Ternary Operator & IF statements

The most simple and most used expression is the IF statement. This simply says that if a given condition is true run a set of code.

[source:php]if ($a == 1) {
print “The variable a equals 1”;
}[/source]

The above statement of course is very very simple. The IF statement is a very powerful expression when used in the right way. You can expand on this to introduce an alternative set of code if the condition is false.

[source:php]if ($a == 1) {
print “The variable a equals 1”;
} else {
print “The variable a does not equal 1”;
}[/source]

So how can this be used from what’s already been learnt? If you look back to the post on Emailing Form Results you’ll see for the PHP processing page there was the code:

[source:php]< ?php $name = $_POST['name']; $from_email = $_POST['email']; $comments = $_POST['comments']; $mailbody = "From: ".$name."\n"; $mailbody .= "Email: ".$from_email."\n"; $mailbody .= "Comments: ".$comments; mail("toemail@domain.com", "Form Results from Web site", $mailbody, "From: ".$from_email); ?>[/source]

Here, as Oli very wisely commented, this script has no error checking whatsoever. Whilst there are even more security routines that can be put in place they are beyond the scope of this post so I will explain these later (before anyone points it out!) but for now I’m concentrating on the topic in hand, IF statements.

We can ensure with the above code that a name, an email and some comments have been completed using a few IF statements. We will also create an error counter to prevent any email from being sent if errors are found.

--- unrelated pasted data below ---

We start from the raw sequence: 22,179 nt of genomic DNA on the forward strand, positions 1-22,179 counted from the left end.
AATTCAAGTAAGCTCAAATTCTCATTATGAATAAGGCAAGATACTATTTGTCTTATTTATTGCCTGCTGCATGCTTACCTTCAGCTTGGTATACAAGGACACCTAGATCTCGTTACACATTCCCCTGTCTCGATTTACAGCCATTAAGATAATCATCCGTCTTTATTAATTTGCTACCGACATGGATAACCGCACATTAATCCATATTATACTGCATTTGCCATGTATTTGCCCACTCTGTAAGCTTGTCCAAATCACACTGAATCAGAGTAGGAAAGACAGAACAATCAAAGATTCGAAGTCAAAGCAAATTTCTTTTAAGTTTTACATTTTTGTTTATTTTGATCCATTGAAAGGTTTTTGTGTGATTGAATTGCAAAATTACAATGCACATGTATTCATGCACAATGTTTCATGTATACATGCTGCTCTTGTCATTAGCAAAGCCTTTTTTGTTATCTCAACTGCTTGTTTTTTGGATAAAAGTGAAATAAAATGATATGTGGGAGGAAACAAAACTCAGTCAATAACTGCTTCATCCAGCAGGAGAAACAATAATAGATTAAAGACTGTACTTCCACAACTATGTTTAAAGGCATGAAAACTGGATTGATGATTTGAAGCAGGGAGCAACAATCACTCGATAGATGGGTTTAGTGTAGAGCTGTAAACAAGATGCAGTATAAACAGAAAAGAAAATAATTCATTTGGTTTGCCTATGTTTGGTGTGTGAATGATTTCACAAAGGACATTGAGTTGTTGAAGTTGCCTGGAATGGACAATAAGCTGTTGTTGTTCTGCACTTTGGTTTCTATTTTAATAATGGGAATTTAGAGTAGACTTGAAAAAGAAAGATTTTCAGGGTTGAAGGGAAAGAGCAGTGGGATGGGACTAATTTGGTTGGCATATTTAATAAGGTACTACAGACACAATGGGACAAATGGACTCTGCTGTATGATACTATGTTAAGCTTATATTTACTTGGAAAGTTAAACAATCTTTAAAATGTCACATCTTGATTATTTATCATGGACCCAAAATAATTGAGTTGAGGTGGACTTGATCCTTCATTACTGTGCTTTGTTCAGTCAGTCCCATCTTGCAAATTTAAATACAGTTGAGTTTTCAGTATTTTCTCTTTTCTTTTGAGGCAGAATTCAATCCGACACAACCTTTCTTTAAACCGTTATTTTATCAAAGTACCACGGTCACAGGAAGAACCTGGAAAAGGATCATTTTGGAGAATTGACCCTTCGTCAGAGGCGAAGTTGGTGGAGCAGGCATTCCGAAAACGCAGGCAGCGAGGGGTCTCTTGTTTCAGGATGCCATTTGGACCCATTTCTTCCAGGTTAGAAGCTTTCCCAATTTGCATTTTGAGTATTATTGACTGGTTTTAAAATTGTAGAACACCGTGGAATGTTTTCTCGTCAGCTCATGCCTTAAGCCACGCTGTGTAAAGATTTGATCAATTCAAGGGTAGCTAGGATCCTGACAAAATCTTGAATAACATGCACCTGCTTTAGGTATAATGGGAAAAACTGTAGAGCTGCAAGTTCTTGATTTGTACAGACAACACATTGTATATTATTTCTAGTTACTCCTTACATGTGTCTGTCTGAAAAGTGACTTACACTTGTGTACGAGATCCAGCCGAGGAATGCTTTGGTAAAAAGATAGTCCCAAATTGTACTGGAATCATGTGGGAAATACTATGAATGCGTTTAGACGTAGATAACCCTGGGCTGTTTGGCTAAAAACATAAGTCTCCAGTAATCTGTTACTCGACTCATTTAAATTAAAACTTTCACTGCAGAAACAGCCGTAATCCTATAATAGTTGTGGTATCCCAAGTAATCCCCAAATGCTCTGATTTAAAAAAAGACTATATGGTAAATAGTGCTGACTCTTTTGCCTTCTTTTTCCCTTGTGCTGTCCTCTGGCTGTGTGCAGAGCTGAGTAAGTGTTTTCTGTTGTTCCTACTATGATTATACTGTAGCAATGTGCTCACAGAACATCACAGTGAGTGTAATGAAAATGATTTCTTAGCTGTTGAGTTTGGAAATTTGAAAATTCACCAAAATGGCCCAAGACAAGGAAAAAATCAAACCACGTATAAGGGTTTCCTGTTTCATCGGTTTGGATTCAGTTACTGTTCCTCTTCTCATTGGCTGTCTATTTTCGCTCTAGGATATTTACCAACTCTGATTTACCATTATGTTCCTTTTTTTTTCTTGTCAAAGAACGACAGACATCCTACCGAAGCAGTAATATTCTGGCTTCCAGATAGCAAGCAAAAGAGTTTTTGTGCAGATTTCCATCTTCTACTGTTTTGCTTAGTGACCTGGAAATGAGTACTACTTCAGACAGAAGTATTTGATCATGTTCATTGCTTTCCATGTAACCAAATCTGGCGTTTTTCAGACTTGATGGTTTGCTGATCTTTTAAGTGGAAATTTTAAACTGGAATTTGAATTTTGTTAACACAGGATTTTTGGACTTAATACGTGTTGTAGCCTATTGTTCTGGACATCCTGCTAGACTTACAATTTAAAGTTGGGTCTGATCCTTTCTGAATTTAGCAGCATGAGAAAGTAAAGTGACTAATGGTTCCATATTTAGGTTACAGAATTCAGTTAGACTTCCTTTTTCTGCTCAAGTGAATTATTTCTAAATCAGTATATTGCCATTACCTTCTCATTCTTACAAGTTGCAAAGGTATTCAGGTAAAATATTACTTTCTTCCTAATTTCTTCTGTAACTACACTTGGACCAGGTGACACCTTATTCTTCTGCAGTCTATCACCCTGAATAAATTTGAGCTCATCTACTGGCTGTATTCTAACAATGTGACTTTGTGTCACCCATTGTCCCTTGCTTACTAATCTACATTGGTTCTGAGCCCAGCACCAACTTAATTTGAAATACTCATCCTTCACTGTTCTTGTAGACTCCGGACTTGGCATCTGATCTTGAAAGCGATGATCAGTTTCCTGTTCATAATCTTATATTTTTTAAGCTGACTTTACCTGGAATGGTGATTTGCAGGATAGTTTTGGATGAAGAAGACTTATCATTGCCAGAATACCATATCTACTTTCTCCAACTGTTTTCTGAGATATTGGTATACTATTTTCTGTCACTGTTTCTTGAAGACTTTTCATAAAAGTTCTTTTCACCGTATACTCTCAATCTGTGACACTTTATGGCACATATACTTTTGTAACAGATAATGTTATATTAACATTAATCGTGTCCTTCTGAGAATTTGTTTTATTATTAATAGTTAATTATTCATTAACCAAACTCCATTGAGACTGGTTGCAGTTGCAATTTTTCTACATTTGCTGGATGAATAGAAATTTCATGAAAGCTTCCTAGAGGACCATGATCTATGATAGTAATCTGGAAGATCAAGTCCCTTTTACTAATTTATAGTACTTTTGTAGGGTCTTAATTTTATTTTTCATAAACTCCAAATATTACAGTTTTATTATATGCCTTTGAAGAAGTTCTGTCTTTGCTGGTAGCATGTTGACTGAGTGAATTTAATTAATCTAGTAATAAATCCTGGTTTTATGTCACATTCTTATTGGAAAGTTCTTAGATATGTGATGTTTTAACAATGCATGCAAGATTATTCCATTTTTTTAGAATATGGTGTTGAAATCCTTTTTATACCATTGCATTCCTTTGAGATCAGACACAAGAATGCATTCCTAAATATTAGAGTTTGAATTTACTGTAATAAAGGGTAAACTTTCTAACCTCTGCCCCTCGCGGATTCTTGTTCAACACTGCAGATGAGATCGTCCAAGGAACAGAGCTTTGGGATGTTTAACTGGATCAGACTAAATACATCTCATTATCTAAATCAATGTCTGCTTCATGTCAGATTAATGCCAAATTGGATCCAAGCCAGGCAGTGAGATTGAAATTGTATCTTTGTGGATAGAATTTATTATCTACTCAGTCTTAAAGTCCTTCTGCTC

[source:php]< ?php //initialise the error variable $error = 0; // check that a name has been entered if (!empty($_POST['name'])) { $name = $_POST['name']; } else { $error++; } // check that an email has been entered if (!empty($_POST['email']) && $error == 0) { $from_email = $_POST['email']; } else { $error++; } // check that a comment have been entered if (!empty($_POST['comments']) && $error == 0) { $comments = $_POST['comments']; } else { $error++; } // if there are no errors send an email otherwise print a statement if ($error == 0) { $mailbody = "From: ".$name."\n"; $mailbody .= "Email: ".$from_email."\n"; $mailbody .= "Comments: ".$comments; mail("toemail@domain.com", "Form Results from Web site", $mailbody, "From: ".$from_email); } else { print "Not all fields were completed, please try again"; } ?>[/source]

Here I’ve used an new function empty() which returns TRUE if the variable within it is empty otherwise it returns FALSE. However I’ve used the NOT operator before it therefore saying “IF the posted variable is NOT empty run the first statement else run the second statement”. This isn’t necessary but it makes reading code easier when your main set of code is in the first IF section.

Another method which does the same but is more for small basic if statements is the Ternary Operator. This is much more efficient for use within outputting information.

[source:php]print “if the variable i is equal to 1 “. ($i==1 ? “message 1” : “message 2”);[/source]

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